House Hearing: No Consensus on How to Help Unbanked

Members of a House subcommittee and financial services experts agreed Wednesday that providing financial services to the unbanked should be a high priority for policymakers.

But they did not agree on how to solve the problem.

Several witnesses testifying at a House Consumer Protection and Financial Services Subcommittee hearing called for the federal government to become involved in providing financial services through programs such as public or postal banking.

Republicans and one witness panned those proposals. Congress “should not get involved in providing banking services to consumers,” subcommittee ranking member Rep. Blaine Luetkemeyer, R-Mo. said. He criticized witnesses who had no experience in private business, adding that their lack of knowledge is “breathtaking.” Luetkemeyer’s family owns a community bank.

The subcommittee listed several draft bills that were discussed at the hearing. One of those bills would directly affect credit unions. That bill would allow all federal credit unions to expand their field of membership to include underserved communities, including communities that lack a depository institution branch within ten miles. The bill also would exempt loans made by credit unions to businesses in underserved areas from the member business lending cap.

Mehrsa Baradaren, a law professor at the University of California Irvine School of Law, called on Congress to allow the Postal Service to provide financial services. “A postal savings account made possible through a local postal branch could significantly ease the burden on many families leading to more savings,” she said. She said a transition to postal banking would not require substantial costs or changes to the Postal Service.

“The post office already has the transactional capabilities to deal with cash as well as the back-end security systems in place to transport cash because it sells money orders,” she said. “A simple ATM machine can be placed inside the post office and tellers can offer debit cards or other transactional services through USPS-contracted servicers or in partnership with a bank.”

The Postal Service also could offer small loans at lower interest rates than the payday lenders many people in underserved communities now use, she said.

Deyanira Del Rio, chair of the Lower East Side People’s Federal Credit Union in New York City, called on Congress to create public banks that would partner with Community Development Financial Institutions and other community groups.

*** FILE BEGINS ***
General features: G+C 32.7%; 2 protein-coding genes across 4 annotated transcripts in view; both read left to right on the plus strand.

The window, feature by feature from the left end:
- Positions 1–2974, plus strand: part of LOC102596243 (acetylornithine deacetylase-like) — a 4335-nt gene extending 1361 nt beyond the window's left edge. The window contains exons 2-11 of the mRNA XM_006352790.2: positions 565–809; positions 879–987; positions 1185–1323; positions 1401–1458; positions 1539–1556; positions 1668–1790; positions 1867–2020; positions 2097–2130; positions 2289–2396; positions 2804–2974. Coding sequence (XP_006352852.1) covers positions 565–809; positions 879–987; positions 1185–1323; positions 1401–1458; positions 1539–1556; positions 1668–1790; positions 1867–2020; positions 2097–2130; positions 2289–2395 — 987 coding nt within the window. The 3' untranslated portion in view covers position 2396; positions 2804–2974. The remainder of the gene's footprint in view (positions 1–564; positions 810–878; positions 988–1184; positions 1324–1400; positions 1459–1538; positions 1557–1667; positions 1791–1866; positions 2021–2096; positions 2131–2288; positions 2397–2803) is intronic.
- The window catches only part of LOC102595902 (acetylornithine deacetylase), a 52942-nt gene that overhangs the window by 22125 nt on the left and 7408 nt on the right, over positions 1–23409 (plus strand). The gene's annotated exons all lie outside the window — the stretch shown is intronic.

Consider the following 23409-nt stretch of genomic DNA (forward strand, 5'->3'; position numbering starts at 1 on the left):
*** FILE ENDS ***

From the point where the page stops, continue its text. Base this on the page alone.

She also added that the Consumer Financial Protection Bureau must crack down on predatory overdraft policies. “Regulators have effectively let banks off the hook when it comes to predatory overdraft, by inappropriately categorizing this clearly usurious form of lending as a savings product,” she said.

Ameya Pawar, a fellow at the Open Society Foundation and a senior fellow at the Economic Security Project, also endorsed the idea of public banking. “These banks would be set up as public entities with membership in the Federal Reserve and originate wealth-creating home and business loans,” he said.

John Berlau, a senior fellow at the Competitive Enterprise Institute, suggested that Congress should enact legislation that would allow credit unions to expand their fields of membership to include a variety of underserved areas. “This lifts regulatory barriers to individual credit unions that decide it makes good business sense to add new customers based on their mission of service,” he said.

Credit union trade groups also endorsed that legislation.

Reacting to the testimony, members of the subcommittee were divided along party lines. “I have seen some really bad ideas proposed,” Rep. Barry Loudermilk, R-Ga., said, in discussing the public banking option. “This has to be near the top.”

Rep. Al Green, D-Tx., endorsed the proposal and scoffed at the notion that the witnesses were uninformed because they did not have a business background. “You don’t have to be a banker to serve on the Financial Services Committee,” he said. “Very few of us have been bankers.”

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